HUNDREDS OF civil servants have packed PCS union democracy campaign meetings around the country. They are furious that discredited general secretary Barry Reamsbottom is trying to oust elected general secretary Mark Serwotka. Over 150 people met in Sheffield on Tuesday of last week, and 140 met in Manchester the next day.
This follows meetings of 350 in London, 50 in Bristol and over 120 in Nottingham. Over 500 messages condemning Barry Reamsbottom have been sent to the union by members and branches. Many people who supported Mark's opponent in the election, centre-left candidate Hugh Lanning, as well as Lanning himself, are supporting the campaign for democracy.
The main meeting in Sheffield last week was at the Moorfoot workplace in the town centre. Some 110 civil servants from local offices heard Mark Serwotka speak about how important his campaign is.
'Mark spoke about the issues that affect members, like national pay, privatisation, terms and conditions,' says Martin John from Sheffield. He was well received, and there was unanimous backing for the campaign.'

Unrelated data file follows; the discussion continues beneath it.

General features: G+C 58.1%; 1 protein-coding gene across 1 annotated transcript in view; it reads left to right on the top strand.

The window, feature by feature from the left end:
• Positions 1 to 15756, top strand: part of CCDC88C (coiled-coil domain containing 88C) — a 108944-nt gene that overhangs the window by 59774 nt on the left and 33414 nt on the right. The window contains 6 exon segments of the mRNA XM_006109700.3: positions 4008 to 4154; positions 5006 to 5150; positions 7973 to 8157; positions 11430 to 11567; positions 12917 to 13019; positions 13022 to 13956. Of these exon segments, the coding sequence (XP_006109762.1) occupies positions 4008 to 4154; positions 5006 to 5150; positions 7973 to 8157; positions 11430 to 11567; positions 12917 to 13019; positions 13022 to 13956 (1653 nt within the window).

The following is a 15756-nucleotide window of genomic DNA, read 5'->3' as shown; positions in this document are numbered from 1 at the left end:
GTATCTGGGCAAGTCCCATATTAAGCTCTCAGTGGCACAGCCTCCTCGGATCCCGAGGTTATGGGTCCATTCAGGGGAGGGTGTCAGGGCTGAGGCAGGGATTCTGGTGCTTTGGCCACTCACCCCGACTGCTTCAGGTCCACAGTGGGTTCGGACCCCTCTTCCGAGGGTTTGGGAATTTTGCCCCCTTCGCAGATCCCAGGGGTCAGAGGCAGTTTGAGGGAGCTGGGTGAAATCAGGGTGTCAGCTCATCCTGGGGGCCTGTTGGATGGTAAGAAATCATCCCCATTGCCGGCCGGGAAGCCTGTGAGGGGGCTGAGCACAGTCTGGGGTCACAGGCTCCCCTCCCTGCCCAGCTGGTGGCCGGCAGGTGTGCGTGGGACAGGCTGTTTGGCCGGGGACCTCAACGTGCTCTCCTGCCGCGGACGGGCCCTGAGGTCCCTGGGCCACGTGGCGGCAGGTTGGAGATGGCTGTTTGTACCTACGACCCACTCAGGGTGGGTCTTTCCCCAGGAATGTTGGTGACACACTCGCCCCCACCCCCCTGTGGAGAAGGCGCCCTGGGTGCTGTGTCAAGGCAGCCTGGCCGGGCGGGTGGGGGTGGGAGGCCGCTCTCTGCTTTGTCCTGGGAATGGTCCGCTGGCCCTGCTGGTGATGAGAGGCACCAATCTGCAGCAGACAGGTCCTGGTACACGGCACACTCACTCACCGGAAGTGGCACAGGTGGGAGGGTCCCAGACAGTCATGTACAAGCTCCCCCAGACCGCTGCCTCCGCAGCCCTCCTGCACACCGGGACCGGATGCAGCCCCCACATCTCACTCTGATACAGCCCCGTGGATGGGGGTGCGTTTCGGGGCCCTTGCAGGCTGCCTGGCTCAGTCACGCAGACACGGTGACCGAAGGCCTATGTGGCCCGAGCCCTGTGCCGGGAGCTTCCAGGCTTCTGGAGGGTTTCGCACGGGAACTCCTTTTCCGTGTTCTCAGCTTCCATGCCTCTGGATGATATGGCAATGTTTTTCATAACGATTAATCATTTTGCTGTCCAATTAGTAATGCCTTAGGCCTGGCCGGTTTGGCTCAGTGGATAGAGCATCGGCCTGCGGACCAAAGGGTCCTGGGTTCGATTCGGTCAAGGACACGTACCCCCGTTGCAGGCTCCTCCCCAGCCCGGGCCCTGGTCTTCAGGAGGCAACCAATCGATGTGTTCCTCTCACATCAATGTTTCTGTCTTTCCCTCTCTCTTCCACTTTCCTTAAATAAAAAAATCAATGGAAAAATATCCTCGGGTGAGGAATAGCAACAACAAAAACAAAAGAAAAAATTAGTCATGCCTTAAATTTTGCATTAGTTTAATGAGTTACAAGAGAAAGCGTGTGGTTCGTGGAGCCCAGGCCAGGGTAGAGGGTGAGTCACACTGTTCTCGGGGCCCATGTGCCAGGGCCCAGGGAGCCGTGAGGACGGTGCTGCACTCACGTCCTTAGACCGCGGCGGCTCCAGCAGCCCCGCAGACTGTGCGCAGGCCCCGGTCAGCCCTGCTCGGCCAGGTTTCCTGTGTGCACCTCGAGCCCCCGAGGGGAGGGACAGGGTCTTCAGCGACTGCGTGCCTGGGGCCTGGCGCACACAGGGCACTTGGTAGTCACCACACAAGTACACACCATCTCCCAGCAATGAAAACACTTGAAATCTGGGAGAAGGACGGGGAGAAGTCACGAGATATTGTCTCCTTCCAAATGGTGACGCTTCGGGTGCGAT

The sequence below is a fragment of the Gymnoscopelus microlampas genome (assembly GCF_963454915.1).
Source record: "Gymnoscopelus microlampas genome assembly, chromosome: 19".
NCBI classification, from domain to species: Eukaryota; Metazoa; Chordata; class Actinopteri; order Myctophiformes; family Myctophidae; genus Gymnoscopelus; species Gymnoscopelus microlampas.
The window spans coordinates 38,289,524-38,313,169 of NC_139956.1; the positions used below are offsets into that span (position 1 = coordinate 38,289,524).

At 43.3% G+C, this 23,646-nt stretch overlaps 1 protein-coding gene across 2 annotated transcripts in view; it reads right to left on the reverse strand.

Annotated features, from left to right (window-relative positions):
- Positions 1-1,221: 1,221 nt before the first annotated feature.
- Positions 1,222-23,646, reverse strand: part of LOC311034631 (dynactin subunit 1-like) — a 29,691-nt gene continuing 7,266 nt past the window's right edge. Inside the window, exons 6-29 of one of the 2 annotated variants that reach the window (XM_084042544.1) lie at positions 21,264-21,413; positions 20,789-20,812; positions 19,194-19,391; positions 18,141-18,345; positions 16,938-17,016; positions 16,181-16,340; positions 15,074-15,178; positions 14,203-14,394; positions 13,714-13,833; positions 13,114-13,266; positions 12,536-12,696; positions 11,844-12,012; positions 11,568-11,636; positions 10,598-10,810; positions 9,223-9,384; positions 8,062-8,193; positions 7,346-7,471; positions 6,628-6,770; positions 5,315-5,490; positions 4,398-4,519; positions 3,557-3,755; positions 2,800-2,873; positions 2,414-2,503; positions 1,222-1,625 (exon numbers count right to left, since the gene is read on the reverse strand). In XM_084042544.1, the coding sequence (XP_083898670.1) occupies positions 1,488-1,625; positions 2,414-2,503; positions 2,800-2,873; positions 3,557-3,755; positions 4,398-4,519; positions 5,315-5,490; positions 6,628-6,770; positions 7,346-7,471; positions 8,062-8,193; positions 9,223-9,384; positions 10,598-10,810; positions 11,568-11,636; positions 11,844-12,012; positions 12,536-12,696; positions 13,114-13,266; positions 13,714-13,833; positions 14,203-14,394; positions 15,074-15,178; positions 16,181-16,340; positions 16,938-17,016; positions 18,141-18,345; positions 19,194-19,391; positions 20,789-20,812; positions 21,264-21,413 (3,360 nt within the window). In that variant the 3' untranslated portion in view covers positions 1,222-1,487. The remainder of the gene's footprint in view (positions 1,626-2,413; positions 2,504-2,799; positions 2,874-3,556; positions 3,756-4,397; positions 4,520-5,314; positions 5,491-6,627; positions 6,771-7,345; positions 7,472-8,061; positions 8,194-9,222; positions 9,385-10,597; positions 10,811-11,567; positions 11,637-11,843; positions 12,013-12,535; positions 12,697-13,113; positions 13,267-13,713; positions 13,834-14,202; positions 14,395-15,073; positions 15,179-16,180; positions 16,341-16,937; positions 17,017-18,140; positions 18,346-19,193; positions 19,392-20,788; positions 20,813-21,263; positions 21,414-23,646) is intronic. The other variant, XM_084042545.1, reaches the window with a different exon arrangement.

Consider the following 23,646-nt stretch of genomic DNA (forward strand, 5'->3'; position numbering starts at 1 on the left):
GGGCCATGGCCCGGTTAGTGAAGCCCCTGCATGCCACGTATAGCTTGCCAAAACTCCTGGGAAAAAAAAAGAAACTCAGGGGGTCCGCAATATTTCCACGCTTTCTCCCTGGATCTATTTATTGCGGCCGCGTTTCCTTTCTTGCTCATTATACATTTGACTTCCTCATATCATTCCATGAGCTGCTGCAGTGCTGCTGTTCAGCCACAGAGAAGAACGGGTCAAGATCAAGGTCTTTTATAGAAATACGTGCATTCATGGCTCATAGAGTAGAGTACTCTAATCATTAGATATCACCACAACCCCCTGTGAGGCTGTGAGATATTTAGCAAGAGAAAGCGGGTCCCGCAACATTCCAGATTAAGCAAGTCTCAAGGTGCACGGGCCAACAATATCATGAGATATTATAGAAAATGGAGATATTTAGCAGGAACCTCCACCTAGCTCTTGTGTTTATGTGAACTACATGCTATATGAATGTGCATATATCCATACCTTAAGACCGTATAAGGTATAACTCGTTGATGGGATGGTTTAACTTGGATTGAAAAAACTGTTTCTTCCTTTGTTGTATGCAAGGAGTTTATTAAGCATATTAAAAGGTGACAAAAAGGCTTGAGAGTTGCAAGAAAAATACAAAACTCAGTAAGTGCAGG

Another 40 people from the trade unions attended a meeting in the evening. Derek Simpson, the left wing challenger for AEEU-Amicus union general secretary, spoke out in support of Mark.
'The meeting in Manchester was just incredible,' says Sue Bond. 'We've found it difficult to hold big public meetings of civil servants. But the mood is changing. People were saying, 'Wouldn't it be great if we were all here together for decent pay or against privatisation?' There are going to be meetings in Ipswich, Southend and other places now. What we've achieved in the fight for democracy can be used to build a better union.'
'The 120 people at our meeting were not the usual activists,' says Paul Williams from Nottingham. 'Some 80 people left their names for the defend PCS democracy campaign.' 'The mood is brilliant,' says Dave Smith, a PCS member in the private sector in Telford. 'In my workplace I'm recruiting people to the union on the basis of what is happening. People are saying they're joining the union to kick Barry Reamsbottom out.' The court case to decide who runs the union is set for next week. Whatever the result, activists will have to continue to campaign for democracy inside their union.
Activists are planning a lobby of the High Court in central London when the dates of the trial are known.